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Latitude: 53.024 / 53°1'26"N
Longitude: -2.4568 / 2°27'24"W
OS Eastings: 369455
OS Northings: 347514
OS Grid: SJ694475
Mapcode National: GBR 7W.FHQN
Mapcode Global: WH9BK.78B1
Entry Name: Hatherton Lodge
Listing Date: 5 September 1986
Last Amended: 6 September 2018
Source: Historic England
Source ID: 1137010
English Heritage Legacy ID: 57110
Location: Hatherton, Cheshire East, CW5
County: Cheshire East
Civil Parish: Hatherton
Traditional County: Cheshire
Lieutenancy Area (Ceremonial County): Cheshire
Church of England Parish: Wybunbury St Chad
Church of England Diocese: Chester
HATHERTON C.P. LODGE LANE
SJ 64 NE
4/33 Hatherton Lodge
House. Early C19. Rendered brick with a slate roof. Two storeys.
Entrance front: three bays symmetrically disposed. Central bow with
Tuscan porch to the ground floor having two columns in antis and a
central doorway behind, the door having 6 raised and fielded panels
set in a glazed surround. Above this porch is a stone bearing a coat
of arms. To either side are ground floor windows of 3 x 5 panes and
to the first floor are three 3-light casement windows resting on a
string course. Deep bracketed eaves above and a central chimney stack
to the roof of 6 flues. Later extension at right.
Listing NGR: SJ6944947517
Villa, early C19, built for John Twemlow, extended and altered in the C19, C20 and C21.
Villa, early C19, built for John Twemlow, extended and altered in the C19, C20 and C21.
MATERIALS: brick construction rendered with stucco to the front elevation, a cream coloured limestone portico, a double-pile hipped slate roof with rolled lead ridges and deep timber eaves, supported on pairs of brackets, cast-iron rain water goods and a central panelled rendered stack, with six terracotta chimney pots. The service range has a slate-clad gabled roof, with ridge tiles and has plastic rainwater goods.
PLAN: two-storey L-plan, comprising a rectangular-plan main house, with a rectangular service range attached at a right-angle to the north-eastern end of the rear elevation.
EXTERIOR: Hatherton Lodge has a symmetrical three-bay front elevation (north-west), with a central bow to the first-floor that projects out over a portico to the ground floor. The portico is raised on an ashlar stone step; it has two pairs of Tuscan columns, supporting a flat pediment with a plain architrave and moulded cornice. The painted timber front door has six raised and fielded panels, with a central letter box, a large brass lion's head knocker and a faceted Regency-period door knob. The door is approached by a bow-shaped ashlar step; it is set in a glazed timber surround that has five-pane panels to each side, fluted pilasters and a three-pane fanlight. The right-hand pilaster has a circular dished bell push, with a decorative cast border and a white ceramic button press. The stuccoed front elevation has a low plinth, a plain string course to the first-floor and cornice beneath the eaves above. The stucco rendering wraps around the corners of the side elevations, forming quoins. The portico is flanked to either side by tall 12-pane timber sash windows that have partially exposed sash boxes. The first-floor rooms are lit by three-panel casement windows, resting on the string-course that acts as a sill. The bow has a two-panel casement window, flanked by a pair of single panel casements, also resting on the string course.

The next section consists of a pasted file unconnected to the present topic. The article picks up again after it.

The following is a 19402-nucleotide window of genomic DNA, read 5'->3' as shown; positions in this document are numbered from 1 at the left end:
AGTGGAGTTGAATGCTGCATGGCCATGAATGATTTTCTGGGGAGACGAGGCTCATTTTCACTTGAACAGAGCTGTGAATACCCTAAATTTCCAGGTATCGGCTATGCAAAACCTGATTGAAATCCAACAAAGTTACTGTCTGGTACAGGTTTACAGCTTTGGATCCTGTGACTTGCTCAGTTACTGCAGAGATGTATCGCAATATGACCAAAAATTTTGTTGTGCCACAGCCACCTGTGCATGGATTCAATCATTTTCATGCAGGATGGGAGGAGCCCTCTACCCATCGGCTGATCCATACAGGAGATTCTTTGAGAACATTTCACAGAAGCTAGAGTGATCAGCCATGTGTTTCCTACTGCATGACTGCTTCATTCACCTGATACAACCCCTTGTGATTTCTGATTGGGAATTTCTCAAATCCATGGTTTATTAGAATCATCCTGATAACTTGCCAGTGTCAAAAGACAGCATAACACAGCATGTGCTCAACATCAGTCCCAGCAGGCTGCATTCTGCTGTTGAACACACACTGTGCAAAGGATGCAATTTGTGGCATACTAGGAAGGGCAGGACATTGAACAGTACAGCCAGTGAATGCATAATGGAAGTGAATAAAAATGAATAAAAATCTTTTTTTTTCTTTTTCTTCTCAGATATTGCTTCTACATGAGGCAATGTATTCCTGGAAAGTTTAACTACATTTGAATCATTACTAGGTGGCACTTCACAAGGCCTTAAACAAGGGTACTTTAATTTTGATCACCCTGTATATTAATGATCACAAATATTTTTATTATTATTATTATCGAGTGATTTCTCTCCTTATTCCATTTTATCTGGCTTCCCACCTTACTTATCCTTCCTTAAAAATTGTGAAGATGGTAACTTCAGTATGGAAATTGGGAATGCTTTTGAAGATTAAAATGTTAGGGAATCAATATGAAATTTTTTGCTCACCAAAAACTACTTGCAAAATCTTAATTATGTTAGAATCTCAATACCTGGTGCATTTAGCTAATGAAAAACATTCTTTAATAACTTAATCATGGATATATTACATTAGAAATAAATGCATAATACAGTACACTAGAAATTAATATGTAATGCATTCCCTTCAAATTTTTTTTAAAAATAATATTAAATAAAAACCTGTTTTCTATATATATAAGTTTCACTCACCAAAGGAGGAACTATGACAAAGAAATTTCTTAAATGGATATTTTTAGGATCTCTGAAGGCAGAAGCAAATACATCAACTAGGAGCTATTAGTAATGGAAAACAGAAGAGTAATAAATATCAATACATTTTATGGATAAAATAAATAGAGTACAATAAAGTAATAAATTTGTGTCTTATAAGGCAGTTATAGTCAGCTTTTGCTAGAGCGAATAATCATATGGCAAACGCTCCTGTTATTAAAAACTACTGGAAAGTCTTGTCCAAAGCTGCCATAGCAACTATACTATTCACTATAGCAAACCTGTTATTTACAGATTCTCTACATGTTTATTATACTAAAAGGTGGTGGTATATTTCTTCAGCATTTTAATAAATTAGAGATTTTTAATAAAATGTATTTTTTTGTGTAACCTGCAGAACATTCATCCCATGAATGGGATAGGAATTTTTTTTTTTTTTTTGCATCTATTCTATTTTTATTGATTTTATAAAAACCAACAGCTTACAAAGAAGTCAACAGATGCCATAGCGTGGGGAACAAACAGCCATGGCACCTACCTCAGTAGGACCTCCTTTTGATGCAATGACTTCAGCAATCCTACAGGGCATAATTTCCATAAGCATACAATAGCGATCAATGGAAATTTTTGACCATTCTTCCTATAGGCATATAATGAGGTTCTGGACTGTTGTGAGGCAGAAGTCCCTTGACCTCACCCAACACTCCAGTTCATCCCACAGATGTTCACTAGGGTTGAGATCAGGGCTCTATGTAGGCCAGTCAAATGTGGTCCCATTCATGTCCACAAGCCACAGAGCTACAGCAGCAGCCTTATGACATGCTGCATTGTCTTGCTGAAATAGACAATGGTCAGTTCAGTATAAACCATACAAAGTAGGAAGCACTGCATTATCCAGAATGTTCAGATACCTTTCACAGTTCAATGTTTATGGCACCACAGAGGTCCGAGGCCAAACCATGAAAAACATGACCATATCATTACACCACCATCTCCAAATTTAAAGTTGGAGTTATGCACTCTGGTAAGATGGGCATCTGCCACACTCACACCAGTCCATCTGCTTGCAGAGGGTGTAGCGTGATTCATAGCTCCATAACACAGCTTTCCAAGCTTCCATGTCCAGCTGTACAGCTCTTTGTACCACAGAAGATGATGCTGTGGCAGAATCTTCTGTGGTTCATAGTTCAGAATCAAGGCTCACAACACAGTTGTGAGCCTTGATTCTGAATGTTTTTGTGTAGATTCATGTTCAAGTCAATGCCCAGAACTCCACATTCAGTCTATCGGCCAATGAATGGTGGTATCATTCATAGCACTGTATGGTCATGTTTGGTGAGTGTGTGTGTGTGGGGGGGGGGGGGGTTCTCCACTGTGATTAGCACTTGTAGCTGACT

The side return elevations are of painted brick work, with a projecting brick plinth, string course and cornice. The right return has a two-storey canted bay to the left, with a modern glazed French door, flanked to either side by single panel casements, with shoulder drip moulds. The first-floor windows are similar to those of the front elevation. A canted bay window with integral glazed side panels and a pitched canopy is situated to the right of the two-storey canted bay. The two-bay left return has a tripartite sash window to the right, set between four plain Tuscan pilasters, beneath a beaded plain architrave and a moulded cornice and an off-set six-pane sash window, resting on the brick string course above. The second bay is set back slightly and has a pair of six-pane sash windows with stone sills to both the ground and first floors. The left return continues as a two-storey multi-phased service wing, which is attached to the rear elevation of the house. The service wing breaks forward slightly from the alignment of the house; it has a mixture of different sized timber casements and sash windows, to both floors and elevations. The first-floor windows and a centrally placed chimney stack break the roof line of the elevation and a modern uPVC door is situated to the right, with a multi-paned bay window to its left. The left bay is a modern extension, differentiated from the remainder, by being rendered, rather than painted brick. The service wing terminates in the blind gable of the extension; its south-west elevation varies in depth, with the elevation breaking forward to accommodate corridors on both floors, and the end of the first floor is cantilevered out over a passageway to the rear patio.